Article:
Schedule in time for training on the case management system

  • Where a case management system will need to be used, schedule in some time before allocation of work for your colleague to familiarise themselves. Offer training if appropriate. This may avoid any potential delays later down the line.

Set clear expectations

  • It is important to communicate what is expected of your new starter as they start to settle in.  

  • Guidance and targets can help in those early weeks of working remotely and provides tangible goals to work towards. 

  • Clearly explain any processes that will need to be followed. For example, how to record information on the case management system, how much communication you expect from them with regards to keeping you up-to-date with case files or their whereabouts. 

  • Make clear what admin/paralegal support is available to them and what they are expected to do for themselves.

Have a virtual open door policy

  • Often clients who require a legal locum need them to hit the ground running and work under minimal supervision. However, it is very important to convey an open door policy. 

  • Working remotely does not allow for on the desk learning or an impromptu conversation. Often a new starter may be hesitant to pick up the phone to ask for help therefore it is important that you make it clear that they can contact you at any time to ask for help or guidance. 

  • Getting to grips with a new system remotely can be tricky. Try to be there when needed and take the view that there is no such thing a stupid question! Even the most experienced legal professional sometimes needs a helping hand navigating a new internal system. 

Schedule regular supervisions

  • Keeping in regular contact will provide the opportunity to review performance and iron out any teething problems.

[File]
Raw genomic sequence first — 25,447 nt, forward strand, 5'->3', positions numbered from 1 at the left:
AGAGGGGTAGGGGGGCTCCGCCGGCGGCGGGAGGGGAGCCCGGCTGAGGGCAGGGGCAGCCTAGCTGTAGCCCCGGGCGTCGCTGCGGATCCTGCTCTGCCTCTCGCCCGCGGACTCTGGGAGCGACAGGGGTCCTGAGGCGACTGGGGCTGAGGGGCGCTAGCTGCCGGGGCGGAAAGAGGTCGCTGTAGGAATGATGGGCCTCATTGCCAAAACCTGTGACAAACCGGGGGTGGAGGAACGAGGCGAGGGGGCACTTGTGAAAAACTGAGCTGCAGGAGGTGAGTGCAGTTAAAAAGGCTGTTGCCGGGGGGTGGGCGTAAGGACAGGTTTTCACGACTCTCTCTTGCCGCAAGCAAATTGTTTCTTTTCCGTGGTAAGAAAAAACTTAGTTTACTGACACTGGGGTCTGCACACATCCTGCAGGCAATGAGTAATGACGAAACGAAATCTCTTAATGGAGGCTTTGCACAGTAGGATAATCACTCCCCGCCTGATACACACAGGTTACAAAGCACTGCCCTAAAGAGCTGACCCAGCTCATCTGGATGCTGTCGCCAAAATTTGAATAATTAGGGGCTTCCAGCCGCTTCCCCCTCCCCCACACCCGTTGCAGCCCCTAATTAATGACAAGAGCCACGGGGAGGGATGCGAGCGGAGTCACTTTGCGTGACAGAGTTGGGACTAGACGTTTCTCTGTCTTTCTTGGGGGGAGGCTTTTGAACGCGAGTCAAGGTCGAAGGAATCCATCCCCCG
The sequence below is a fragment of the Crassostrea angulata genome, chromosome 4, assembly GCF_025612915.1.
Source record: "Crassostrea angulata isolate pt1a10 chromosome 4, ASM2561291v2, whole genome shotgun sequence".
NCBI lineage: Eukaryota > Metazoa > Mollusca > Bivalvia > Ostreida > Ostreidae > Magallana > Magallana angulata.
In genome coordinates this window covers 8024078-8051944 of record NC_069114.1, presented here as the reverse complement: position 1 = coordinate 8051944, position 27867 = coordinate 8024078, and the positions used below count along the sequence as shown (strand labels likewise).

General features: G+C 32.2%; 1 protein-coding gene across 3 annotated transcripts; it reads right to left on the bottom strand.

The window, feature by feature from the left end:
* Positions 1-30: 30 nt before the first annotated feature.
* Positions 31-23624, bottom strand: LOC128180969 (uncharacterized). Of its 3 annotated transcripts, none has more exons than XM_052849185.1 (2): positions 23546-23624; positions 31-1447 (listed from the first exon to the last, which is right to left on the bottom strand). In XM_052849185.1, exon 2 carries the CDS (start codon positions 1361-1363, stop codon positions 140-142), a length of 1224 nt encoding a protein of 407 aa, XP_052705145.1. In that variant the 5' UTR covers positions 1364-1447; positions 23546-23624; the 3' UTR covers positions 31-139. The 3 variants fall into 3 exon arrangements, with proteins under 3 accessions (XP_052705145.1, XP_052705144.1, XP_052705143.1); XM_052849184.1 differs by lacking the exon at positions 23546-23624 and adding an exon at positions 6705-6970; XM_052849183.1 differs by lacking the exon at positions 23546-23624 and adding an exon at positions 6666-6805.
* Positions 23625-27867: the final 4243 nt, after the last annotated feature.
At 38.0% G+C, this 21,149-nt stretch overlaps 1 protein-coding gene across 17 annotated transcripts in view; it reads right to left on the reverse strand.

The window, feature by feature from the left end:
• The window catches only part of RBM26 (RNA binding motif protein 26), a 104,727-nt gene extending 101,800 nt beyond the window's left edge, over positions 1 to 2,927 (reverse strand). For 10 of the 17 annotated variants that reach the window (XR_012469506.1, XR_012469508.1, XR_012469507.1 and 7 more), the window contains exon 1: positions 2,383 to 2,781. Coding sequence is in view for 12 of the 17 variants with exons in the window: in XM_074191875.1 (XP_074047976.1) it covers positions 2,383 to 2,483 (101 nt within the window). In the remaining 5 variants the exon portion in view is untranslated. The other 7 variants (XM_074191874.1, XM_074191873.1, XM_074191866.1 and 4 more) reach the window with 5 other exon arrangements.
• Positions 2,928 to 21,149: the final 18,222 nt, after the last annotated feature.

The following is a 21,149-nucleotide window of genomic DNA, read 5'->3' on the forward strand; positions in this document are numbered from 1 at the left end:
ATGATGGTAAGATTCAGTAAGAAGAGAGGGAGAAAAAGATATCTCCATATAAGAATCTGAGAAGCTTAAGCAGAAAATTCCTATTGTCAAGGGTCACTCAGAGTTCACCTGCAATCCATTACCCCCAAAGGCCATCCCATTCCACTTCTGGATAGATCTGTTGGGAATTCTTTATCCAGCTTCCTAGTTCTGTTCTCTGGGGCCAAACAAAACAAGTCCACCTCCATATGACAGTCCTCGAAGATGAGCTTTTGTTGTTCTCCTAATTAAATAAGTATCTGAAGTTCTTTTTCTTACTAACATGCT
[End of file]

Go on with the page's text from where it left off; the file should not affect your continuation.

• Provide the opportunity to discuss their workload and to share ideas with a manager and/or colleagues in the wider team.

Keep it social

  • One of the biggest things people miss whilst working from home is the social interaction. Not all team meetings have to be work related. Schedule in some time for a more casual, social interaction among the wider team. 

  • You may want to go one step further and consider arranging a virtual activity for your team. There is now a lot of choice available to suit remote working, such as online escape rooms, virtual wine tasting, team bingo and murder mysteries. Virtual team activities can help keep the team connected, motivated and engaged.

 

Remote working has so far proven to work well for many organisations. One of the biggest advantages for employers who recruit a legal professional either on a part or full remote working basis, is access to a much wider talent pool not constrained by geographical location. By choosing to tailor your onboarding process and including some of these tips, you are enabling your new starter to settle in quickly and smoothly.

If you are thinking of hiring a new legal professional either on a locum or permanent basis and wish to discuss your recruitment needs or the market generally, please do not hesitate to contact us